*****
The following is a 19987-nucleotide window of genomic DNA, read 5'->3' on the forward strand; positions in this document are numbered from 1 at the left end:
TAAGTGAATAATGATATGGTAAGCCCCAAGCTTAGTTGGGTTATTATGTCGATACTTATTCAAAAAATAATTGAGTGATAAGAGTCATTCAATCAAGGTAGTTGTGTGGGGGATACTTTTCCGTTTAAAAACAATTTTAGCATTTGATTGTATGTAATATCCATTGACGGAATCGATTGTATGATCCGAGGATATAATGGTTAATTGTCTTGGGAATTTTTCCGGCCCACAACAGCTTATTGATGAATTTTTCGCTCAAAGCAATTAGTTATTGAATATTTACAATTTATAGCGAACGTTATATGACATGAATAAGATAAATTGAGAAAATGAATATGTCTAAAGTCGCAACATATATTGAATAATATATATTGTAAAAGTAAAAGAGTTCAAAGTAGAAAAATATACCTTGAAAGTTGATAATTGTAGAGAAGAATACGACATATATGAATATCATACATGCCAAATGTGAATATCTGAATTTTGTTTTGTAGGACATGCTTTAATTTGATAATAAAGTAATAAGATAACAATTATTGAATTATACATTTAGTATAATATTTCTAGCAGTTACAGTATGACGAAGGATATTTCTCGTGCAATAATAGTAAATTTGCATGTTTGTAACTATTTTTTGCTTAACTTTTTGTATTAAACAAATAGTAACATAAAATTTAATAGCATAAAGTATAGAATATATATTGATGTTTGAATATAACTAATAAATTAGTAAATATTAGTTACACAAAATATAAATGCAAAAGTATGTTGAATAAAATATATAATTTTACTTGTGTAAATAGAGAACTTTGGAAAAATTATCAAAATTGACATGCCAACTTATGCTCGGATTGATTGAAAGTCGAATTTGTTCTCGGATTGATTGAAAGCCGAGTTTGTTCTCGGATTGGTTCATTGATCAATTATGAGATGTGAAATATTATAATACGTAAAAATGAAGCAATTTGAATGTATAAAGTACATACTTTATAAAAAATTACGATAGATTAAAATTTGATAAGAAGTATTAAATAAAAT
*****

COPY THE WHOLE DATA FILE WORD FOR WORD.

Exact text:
The following is a 19987-nucleotide window of genomic DNA, read 5'->3' on the forward strand; positions in this document are numbered from 1 at the left end:
TAAGTGAATAATGATATGGTAAGCCCCAAGCTTAGTTGGGTTATTATGTCGATACTTATTCAAAAAATAATTGAGTGATAAGAGTCATTCAATCAAGGTAGTTGTGTGGGGGATACTTTTCCGTTTAAAAACAATTTTAGCATTTGATTGTATGTAATATCCATTGACGGAATCGATTGTATGATCCGAGGATATAATGGTTAATTGTCTTGGGAATTTTTCCGGCCCACAACAGCTTATTGATGAATTTTTCGCTCAAAGCAATTAGTTATTGAATATTTACAATTTATAGCGAACGTTATATGACATGAATAAGATAAATTGAGAAAATGAATATGTCTAAAGTCGCAACATATATTGAATAATATATATTGTAAAAGTAAAAGAGTTCAAAGTAGAAAAATATACCTTGAAAGTTGATAATTGTAGAGAAGAATACGACATATATGAATATCATACATGCCAAATGTGAATATCTGAATTTTGTTTTGTAGGACATGCTTTAATTTGATAATAAAGTAATAAGATAACAATTATTGAATTATACATTTAGTATAATATTTCTAGCAGTTACAGTATGACGAAGGATATTTCTCGTGCAATAATAGTAAATTTGCATGTTTGTAACTATTTTTTGCTTAACTTTTTGTATTAAACAAATAGTAACATAAAATTTAATAGCATAAAGTATAGAATATATATTGATGTTTGAATATAACTAATAAATTAGTAAATATTAGTTACACAAAATATAAATGCAAAAGTATGTTGAATAAAATATATAATTTTACTTGTGTAAATAGAGAACTTTGGAAAAATTATCAAAATTGACATGCCAACTTATGCTCGGATTGATTGAAAGTCGAATTTGTTCTCGGATTGATTGAAAGCCGAGTTTGTTCTCGGATTGGTTCATTGATCAATTATGAGATGTGAAATATTATAATACGTAAAAATGAAGCAATTTGAATGTATAAAGTACATACTTTATAAAAAATTACGATAGATTAAAATTTGATAAGAAGTATTAAATAAAAT